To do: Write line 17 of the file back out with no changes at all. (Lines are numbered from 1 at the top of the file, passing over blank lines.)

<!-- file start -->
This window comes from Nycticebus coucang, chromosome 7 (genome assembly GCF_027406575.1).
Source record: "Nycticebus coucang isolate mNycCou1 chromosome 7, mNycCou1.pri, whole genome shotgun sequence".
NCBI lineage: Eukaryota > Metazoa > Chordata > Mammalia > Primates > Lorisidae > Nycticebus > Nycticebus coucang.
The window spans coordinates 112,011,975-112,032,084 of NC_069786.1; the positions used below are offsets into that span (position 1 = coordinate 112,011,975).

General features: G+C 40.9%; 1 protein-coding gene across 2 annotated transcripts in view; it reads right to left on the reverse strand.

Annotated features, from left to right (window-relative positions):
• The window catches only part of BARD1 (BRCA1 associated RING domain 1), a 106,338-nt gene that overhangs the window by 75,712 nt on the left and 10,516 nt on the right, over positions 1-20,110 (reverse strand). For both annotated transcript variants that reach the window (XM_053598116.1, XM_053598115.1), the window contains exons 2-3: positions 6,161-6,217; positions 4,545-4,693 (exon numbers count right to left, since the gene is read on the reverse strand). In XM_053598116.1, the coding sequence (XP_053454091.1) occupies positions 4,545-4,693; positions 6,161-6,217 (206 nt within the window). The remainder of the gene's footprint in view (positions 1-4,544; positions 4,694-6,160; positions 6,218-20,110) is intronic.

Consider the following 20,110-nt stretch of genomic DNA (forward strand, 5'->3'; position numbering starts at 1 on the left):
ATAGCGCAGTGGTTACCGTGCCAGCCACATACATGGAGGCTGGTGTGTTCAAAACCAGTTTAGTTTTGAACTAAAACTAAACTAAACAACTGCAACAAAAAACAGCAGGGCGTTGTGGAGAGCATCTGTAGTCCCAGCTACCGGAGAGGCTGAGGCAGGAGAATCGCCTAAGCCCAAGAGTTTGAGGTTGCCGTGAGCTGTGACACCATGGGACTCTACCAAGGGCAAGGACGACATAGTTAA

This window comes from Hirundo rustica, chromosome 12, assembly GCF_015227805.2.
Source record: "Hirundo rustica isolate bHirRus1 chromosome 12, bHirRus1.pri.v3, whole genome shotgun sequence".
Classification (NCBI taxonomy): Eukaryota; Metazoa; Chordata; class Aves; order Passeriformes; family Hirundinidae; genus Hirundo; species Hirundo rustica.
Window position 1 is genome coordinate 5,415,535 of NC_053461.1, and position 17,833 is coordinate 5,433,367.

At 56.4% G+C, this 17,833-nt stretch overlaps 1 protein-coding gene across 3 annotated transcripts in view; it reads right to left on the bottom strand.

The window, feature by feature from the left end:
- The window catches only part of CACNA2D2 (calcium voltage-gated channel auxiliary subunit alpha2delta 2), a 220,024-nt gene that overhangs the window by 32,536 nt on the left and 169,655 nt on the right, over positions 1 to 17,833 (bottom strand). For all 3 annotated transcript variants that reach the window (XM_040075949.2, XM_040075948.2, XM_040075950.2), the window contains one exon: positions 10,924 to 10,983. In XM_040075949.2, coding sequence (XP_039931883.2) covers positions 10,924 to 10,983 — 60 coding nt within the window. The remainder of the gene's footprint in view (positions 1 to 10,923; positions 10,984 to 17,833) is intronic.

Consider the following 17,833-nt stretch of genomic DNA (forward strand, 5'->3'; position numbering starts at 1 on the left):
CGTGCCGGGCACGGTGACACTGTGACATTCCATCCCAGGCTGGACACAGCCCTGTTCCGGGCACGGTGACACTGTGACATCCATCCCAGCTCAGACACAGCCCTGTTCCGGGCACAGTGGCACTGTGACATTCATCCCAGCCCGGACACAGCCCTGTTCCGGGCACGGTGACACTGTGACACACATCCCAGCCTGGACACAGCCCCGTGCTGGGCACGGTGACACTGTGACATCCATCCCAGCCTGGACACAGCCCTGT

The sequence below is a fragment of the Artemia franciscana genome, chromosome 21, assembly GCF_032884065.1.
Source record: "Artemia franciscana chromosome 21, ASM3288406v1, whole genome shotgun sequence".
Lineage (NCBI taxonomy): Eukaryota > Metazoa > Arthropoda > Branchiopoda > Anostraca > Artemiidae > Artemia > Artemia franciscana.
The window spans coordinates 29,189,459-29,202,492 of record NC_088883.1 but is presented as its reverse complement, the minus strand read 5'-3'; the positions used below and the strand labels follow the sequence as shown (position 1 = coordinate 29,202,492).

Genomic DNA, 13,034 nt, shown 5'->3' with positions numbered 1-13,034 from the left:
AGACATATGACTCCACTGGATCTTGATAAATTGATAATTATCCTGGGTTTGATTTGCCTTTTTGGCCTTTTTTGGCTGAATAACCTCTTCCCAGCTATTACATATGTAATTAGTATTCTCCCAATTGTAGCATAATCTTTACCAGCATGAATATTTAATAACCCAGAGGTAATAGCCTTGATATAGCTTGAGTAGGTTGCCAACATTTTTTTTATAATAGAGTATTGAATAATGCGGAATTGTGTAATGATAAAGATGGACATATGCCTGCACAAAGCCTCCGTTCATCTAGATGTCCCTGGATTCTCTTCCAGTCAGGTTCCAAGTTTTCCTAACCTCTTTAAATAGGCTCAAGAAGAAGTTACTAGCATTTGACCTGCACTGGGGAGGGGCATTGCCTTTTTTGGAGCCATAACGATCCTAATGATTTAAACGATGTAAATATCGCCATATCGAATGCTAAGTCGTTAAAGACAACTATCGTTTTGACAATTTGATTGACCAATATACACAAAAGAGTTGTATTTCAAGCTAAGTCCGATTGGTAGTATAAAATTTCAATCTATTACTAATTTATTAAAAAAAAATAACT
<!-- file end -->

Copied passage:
Consider the following 17,833-nt stretch of genomic DNA (forward strand, 5'->3'; position numbering starts at 1 on the left):